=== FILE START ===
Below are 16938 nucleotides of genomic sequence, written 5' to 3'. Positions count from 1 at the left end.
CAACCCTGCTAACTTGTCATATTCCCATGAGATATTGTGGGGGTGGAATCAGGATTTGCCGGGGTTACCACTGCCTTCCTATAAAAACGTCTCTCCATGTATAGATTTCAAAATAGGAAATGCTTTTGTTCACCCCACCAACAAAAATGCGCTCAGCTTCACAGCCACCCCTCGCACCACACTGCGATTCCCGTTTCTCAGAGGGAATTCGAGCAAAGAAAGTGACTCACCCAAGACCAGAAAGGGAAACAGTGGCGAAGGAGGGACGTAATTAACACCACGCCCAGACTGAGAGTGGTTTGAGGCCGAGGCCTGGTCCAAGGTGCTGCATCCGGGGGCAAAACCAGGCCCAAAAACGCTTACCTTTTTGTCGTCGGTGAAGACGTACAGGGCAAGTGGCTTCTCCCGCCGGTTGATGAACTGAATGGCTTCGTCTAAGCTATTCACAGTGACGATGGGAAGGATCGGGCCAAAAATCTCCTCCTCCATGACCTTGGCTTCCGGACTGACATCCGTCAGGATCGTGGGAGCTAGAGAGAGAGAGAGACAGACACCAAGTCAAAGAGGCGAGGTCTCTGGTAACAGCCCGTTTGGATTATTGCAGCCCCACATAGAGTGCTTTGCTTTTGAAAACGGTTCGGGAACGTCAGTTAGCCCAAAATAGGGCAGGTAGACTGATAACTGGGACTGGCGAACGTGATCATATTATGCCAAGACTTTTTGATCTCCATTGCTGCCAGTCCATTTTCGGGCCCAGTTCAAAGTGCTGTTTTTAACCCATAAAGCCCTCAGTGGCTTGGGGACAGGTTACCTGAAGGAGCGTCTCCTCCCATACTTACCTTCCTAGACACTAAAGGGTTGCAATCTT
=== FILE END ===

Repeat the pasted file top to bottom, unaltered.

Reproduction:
Below are 16938 nucleotides of genomic sequence, written 5' to 3'. Positions count from 1 at the left end.
CAACCCTGCTAACTTGTCATATTCCCATGAGATATTGTGGGGGTGGAATCAGGATTTGCCGGGGTTACCACTGCCTTCCTATAAAAACGTCTCTCCATGTATAGATTTCAAAATAGGAAATGCTTTTGTTCACCCCACCAACAAAAATGCGCTCAGCTTCACAGCCACCCCTCGCACCACACTGCGATTCCCGTTTCTCAGAGGGAATTCGAGCAAAGAAAGTGACTCACCCAAGACCAGAAAGGGAAACAGTGGCGAAGGAGGGACGTAATTAACACCACGCCCAGACTGAGAGTGGTTTGAGGCCGAGGCCTGGTCCAAGGTGCTGCATCCGGGGGCAAAACCAGGCCCAAAAACGCTTACCTTTTTGTCGTCGGTGAAGACGTACAGGGCAAGTGGCTTCTCCCGCCGGTTGATGAACTGAATGGCTTCGTCTAAGCTATTCACAGTGACGATGGGAAGGATCGGGCCAAAAATCTCCTCCTCCATGACCTTGGCTTCCGGACTGACATCCGTCAGGATCGTGGGAGCTAGAGAGAGAGAGAGACAGACACCAAGTCAAAGAGGCGAGGTCTCTGGTAACAGCCCGTTTGGATTATTGCAGCCCCACATAGAGTGCTTTGCTTTTGAAAACGGTTCGGGAACGTCAGTTAGCCCAAAATAGGGCAGGTAGACTGATAACTGGGACTGGCGAACGTGATCATATTATGCCAAGACTTTTTGATCTCCATTGCTGCCAGTCCATTTTCGGGCCCAGTTCAAAGTGCTGTTTTTAACCCATAAAGCCCTCAGTGGCTTGGGGACAGGTTACCTGAAGGAGCGTCTCCTCCCATACTTACCTTCCTAGACACTAAAGGGTTGCAATCTT